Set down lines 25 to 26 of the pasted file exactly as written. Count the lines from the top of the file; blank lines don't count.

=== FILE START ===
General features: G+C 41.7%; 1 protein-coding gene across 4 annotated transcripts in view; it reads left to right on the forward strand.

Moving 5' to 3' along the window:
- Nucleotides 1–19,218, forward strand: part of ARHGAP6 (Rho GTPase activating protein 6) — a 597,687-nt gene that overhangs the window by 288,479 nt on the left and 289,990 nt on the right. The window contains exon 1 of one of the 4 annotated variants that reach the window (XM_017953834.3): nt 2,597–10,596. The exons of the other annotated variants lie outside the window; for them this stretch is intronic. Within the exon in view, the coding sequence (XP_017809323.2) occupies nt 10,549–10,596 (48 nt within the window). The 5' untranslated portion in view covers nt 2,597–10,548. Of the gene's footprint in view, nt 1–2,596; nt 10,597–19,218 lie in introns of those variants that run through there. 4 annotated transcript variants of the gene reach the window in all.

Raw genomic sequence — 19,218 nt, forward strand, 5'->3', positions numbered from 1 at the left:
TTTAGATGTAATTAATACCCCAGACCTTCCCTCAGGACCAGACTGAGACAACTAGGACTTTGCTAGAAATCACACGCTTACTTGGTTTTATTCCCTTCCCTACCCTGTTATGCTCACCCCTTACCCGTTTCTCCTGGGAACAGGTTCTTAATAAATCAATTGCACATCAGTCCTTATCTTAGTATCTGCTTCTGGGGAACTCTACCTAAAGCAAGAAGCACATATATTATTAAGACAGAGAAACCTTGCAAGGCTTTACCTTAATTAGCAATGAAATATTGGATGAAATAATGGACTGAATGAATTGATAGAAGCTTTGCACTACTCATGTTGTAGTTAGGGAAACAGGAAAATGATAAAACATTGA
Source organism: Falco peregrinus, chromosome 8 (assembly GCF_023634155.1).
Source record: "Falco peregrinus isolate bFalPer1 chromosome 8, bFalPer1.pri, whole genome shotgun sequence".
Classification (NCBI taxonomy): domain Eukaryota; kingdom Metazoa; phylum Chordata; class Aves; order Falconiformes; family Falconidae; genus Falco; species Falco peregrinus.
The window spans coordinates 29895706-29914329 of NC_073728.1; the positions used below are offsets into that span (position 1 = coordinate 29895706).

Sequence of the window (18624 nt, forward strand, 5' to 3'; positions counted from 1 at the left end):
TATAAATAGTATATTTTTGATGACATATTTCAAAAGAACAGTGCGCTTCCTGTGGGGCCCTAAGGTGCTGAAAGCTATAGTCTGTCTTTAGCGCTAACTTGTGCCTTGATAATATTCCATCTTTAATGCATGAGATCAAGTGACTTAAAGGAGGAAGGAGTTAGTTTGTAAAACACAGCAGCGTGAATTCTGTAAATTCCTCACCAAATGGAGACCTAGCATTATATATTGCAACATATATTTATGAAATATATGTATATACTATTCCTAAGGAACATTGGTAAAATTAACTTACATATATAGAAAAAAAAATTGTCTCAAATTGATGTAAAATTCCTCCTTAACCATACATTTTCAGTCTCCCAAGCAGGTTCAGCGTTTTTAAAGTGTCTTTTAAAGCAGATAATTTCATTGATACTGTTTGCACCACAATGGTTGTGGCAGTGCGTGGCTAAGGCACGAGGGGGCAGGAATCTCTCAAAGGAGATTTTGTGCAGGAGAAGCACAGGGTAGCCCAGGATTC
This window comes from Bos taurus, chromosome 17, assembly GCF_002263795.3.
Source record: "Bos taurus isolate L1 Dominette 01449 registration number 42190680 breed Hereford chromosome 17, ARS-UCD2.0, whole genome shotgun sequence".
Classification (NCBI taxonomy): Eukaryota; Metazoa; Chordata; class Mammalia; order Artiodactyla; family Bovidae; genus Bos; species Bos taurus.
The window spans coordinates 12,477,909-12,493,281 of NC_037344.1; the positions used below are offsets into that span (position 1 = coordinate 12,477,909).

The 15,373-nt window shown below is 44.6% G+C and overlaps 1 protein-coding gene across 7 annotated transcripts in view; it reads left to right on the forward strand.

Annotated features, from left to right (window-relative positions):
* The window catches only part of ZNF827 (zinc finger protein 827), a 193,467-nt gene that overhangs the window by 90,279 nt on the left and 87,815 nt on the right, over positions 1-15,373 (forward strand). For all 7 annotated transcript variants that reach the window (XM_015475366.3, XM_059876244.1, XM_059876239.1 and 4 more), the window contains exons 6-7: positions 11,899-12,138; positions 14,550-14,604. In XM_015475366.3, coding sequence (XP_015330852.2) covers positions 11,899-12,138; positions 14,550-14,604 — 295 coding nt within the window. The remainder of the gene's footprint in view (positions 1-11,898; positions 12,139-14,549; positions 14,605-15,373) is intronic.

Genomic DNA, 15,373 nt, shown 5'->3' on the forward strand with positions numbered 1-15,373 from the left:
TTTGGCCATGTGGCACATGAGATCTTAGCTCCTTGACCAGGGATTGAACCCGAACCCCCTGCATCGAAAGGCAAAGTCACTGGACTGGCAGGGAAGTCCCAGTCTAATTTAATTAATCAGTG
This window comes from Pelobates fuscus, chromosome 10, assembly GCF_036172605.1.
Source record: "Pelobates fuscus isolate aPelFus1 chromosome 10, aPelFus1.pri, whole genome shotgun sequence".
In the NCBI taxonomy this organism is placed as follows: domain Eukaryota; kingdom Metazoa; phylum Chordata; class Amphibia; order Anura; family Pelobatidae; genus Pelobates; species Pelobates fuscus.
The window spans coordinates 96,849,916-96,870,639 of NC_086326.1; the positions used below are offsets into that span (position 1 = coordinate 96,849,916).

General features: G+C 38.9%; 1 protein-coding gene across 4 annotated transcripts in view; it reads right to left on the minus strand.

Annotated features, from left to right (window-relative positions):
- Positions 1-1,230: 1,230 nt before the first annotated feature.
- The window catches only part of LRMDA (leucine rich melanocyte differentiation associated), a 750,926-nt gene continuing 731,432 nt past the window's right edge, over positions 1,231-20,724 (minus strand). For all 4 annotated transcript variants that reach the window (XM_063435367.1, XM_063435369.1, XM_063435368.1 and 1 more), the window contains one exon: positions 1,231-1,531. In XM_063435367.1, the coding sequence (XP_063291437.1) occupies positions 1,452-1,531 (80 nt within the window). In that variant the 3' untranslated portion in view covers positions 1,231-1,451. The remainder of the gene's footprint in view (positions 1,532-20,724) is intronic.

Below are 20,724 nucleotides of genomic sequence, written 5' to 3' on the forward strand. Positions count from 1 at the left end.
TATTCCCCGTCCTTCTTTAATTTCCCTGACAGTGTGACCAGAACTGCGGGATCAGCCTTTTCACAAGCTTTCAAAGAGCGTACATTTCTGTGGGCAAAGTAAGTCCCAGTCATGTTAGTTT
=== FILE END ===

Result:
General features: G+C 38.9%; 1 protein-coding gene across 4 annotated transcripts in view; it reads right to left on the minus strand.

Annotated features, from left to right (window-relative positions):